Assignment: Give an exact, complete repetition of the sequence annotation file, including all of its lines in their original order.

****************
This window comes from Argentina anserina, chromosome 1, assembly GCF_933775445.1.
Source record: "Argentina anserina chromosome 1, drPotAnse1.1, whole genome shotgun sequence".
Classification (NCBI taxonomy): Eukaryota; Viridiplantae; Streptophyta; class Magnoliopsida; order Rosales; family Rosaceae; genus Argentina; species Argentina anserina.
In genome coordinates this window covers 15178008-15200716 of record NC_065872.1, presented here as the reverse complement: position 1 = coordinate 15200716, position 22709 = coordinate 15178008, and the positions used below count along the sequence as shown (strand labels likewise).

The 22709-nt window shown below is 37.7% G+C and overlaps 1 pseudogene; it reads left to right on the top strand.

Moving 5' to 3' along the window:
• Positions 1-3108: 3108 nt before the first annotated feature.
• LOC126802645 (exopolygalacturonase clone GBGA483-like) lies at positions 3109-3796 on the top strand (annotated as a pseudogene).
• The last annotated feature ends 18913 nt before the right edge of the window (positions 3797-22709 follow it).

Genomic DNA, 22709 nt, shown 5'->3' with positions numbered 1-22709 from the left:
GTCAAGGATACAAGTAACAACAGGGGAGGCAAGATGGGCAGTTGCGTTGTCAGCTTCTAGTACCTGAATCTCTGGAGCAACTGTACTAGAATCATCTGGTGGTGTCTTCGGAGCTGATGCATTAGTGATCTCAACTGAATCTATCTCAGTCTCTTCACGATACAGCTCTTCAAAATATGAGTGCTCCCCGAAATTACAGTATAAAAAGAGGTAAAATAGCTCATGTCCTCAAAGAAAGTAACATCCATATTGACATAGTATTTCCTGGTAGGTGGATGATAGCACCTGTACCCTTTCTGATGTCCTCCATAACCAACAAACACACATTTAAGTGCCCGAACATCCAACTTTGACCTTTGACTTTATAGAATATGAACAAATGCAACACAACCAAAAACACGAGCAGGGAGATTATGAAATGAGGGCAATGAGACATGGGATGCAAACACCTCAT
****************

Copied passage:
This window comes from Argentina anserina, chromosome 1, assembly GCF_933775445.1.
Source record: "Argentina anserina chromosome 1, drPotAnse1.1, whole genome shotgun sequence".
Classification (NCBI taxonomy): Eukaryota; Viridiplantae; Streptophyta; class Magnoliopsida; order Rosales; family Rosaceae; genus Argentina; species Argentina anserina.
In genome coordinates this window covers 15178008-15200716 of record NC_065872.1, presented here as the reverse complement: position 1 = coordinate 15200716, position 22709 = coordinate 15178008, and the positions used below count along the sequence as shown (strand labels likewise).

The 22709-nt window shown below is 37.7% G+C and overlaps 1 pseudogene; it reads left to right on the top strand.

Moving 5' to 3' along the window:
• Positions 1-3108: 3108 nt before the first annotated feature.
• LOC126802645 (exopolygalacturonase clone GBGA483-like) lies at positions 3109-3796 on the top strand (annotated as a pseudogene).
• The last annotated feature ends 18913 nt before the right edge of the window (positions 3797-22709 follow it).

Genomic DNA, 22709 nt, shown 5'->3' with positions numbered 1-22709 from the left:
GTCAAGGATACAAGTAACAACAGGGGAGGCAAGATGGGCAGTTGCGTTGTCAGCTTCTAGTACCTGAATCTCTGGAGCAACTGTACTAGAATCATCTGGTGGTGTCTTCGGAGCTGATGCATTAGTGATCTCAACTGAATCTATCTCAGTCTCTTCACGATACAGCTCTTCAAAATATGAGTGCTCCCCGAAATTACAGTATAAAAAGAGGTAAAATAGCTCATGTCCTCAAAGAAAGTAACATCCATATTGACATAGTATTTCCTGGTAGGTGGATGATAGCACCTGTACCCTTTCTGATGTCCTCCATAACCAACAAACACACATTTAAGTGCCCGAACATCCAACTTTGACCTTTGACTTTATAGAATATGAACAAATGCAACACAACCAAAAACACGAGCAGGGAGATTATGAAATGAGGGCAATGAGACATGGGATGCAAACACCTCAT